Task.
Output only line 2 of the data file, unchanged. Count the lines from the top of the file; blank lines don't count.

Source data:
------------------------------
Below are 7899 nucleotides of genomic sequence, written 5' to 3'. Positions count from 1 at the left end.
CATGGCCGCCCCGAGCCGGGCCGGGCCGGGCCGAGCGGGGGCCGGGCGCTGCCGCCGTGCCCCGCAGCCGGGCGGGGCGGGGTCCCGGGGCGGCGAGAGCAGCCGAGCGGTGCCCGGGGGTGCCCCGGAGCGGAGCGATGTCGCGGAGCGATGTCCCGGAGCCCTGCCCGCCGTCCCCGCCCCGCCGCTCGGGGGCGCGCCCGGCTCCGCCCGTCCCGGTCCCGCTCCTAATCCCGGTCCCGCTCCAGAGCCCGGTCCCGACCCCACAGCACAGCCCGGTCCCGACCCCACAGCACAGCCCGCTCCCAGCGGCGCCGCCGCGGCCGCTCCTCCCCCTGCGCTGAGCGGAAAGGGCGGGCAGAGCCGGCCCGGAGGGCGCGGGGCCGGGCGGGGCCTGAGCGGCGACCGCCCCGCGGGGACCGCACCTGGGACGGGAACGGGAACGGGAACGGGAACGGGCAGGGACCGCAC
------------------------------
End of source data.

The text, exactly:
CATGGCCGCCCCGAGCCGGGCCGGGCCGGGCCGAGCGGGGGCCGGGCGCTGCCGCCGTGCCCCGCAGCCGGGCGGGGCGGGGTCCCGGGGCGGCGAGAGCAGCCGAGCGGTGCCCGGGGGTGCCCCGGAGCGGAGCGATGTCGCGGAGCGATGTCCCGGAGCCCTGCCCGCCGTCCCCGCCCCGCCGCTCGGGGGCGCGCCCGGCTCCGCCCGTCCCGGTCCCGCTCCTAATCCCGGTCCCGCTCCAGAGCCCGGTCCCGACCCCACAGCACAGCCCGGTCCCGACCCCACAGCACAGCCCGCTCCCAGCGGCGCCGCCGCGGCCGCTCCTCCCCCTGCGCTGAGCGGAAAGGGCGGGCAGAGCCGGCCCGGAGGGCGCGGGGCCGGGCGGGGCCTGAGCGGCGACCGCCCCGCGGGGACCGCACCTGGGACGGGAACGGGAACGGGAACGGGAACGGGCAGGGACCGCAC